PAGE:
State House and Senate at odds over right-to-work penalty that would affect University of Michigan
Michigan's House and Senate Republicans disagree about just how involved legislators should be in the inner workings of the state's 15 public universities.
House and Senate committees have preliminarily agreed on budgets that would increase state higher education funding by more than $31 million to $1.43 billion. The two bodies, however, don't seem to agree on the extent to which the Legislature should be involved in college affairs.
The Republican-controlled House Appropriations Committee in a 19-10 vote passed a draft higher education bill that, in addition to increasing overall funding, threatens to ax 15 percent of a university's appropriations if it reached labor agreements in advance of the right-to-work legislation but didn't achieve 10 percent cost savings. The budget also attempts to regulate universities' domestic partner benefits and require reports on stem cell use and college counseling.
The penalties put $74 million in funding at risk for Wayne State University and the University of Michigan, which would otherwise receive $184 million and $279 million from the state, respectively.
U-M settled 5 contracts in the three months prior to right to work taking effect.
MLive file photo
Republicans in the state Senate say their colleagues in the House have gone too far.
A draft education bill passed in a 2-1 vote by a Senate Subcommittee on Higher Education Appropriations Tuesday doesn't penalize universities for their labor involvement or include language relating to benefits, stem cells or counseling. It does, however, agree to a $31 million higher education funding increase.
Senator Roger Kahn, R- 32nd district, head of the Senate Appropriations Committee, said Senate leadership doesn't support the right-to-work penalty and is composing a letter to House leadership saying just that.
"We will not be supporting the penalties," Kahn said in an interview. "The law allowed 90 days for parties affected by this to decide whether they wanted to renegotiate and some of them did. That seems part-and-parcel of why the law didn't have immediate effect."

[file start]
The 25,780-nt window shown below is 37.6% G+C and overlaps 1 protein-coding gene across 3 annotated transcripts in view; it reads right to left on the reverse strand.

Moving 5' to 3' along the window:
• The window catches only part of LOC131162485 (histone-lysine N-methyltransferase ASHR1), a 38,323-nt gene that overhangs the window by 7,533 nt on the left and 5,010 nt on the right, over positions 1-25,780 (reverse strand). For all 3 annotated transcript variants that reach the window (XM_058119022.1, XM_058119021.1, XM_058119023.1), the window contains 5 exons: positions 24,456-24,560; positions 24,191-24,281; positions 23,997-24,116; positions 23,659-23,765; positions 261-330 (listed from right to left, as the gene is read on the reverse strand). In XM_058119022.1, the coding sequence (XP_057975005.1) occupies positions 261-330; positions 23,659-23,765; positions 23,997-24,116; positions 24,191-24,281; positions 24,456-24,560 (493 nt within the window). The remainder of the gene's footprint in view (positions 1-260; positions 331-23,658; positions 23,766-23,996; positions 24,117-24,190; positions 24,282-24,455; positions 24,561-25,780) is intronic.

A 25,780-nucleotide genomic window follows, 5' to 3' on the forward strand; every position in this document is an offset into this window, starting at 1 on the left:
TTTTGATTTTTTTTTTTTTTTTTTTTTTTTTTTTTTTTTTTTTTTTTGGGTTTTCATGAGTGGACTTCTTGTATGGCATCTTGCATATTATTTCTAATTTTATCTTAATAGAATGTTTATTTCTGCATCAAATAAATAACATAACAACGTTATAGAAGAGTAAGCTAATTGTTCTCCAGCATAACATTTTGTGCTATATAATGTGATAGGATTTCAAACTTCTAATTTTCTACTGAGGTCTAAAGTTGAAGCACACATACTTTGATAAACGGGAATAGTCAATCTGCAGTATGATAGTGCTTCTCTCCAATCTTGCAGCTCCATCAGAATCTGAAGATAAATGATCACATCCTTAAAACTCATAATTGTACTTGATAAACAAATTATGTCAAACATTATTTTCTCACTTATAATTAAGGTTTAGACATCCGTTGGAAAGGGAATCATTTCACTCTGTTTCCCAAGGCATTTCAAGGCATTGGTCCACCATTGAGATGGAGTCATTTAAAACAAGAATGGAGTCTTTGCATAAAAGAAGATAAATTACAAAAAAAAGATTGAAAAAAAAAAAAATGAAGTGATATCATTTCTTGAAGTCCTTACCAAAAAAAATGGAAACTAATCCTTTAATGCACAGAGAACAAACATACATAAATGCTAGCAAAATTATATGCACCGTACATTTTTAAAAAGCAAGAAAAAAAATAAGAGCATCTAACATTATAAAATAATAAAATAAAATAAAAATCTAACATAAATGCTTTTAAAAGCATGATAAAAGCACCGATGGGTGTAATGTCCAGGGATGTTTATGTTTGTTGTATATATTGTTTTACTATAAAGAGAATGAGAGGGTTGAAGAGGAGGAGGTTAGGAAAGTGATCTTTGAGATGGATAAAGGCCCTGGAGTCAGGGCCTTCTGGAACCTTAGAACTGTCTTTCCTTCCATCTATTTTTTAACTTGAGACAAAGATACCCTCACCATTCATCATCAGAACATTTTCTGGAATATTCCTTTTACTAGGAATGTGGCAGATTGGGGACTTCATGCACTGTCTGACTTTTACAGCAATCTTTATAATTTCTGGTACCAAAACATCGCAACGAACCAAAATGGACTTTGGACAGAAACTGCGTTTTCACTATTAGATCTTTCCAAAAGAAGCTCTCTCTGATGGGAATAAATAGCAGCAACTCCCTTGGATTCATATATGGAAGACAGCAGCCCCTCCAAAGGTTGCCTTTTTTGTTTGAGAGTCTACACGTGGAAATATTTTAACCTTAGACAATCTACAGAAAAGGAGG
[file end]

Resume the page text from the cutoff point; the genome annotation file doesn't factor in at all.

Right to work was passed in December, but didn't take effect until March 28. Some unions wanted to open contracts early so they could avoid any negative effects of right-to-work legislation and some schools agreed because they had leverage over unions, resulting in more concessions.
"I believe it is the role of the legislature to provide oversight and make sure the dollars are spent wisely," Rep. Al Pscholka, R-Stevensville, said during the Tuesday committee meeting. Pscholka chairs the House appropriations subcommittee on higher education and has championed the budget and accompanying boiler plate language.
Pscholka and his House Republican colleagues were unhappy about unions avoiding right to work and warned universities that reopening contracts could be justified only if there were sufficient cost savings. In a March 27 interview with AnnArbor.com, Pscholka said U-M's labor agreements are likely in violation of the right-to-work stipulation because although they slowed cost inflation, they allowed costs —such as salaries— to rise.
Sen. Tonya Schuitmaker, R- 20th District, who chairs the Senate's higher education subcommittee, said the Senate is focused on funding and performance metrics, and not political issues.
"The constitution clearly lays out that universities are semi-autonomous. The concern of our subcommittee is that higher education really needs to be an economic driver," she said, adding that it's "not necessarily the state's duty to get in and negotiate every contract out there." With right-to-work, Schuitmaker said "freedom to choose is what needs to be the focus and not hurting students."
Booth file photo
Kahn said he doesn't think the right-to-work penalty will remain in the final version of the budget, but Schuitmaker said that while she doesn't want the stipulation "everything is negotiable" until the final budget passes.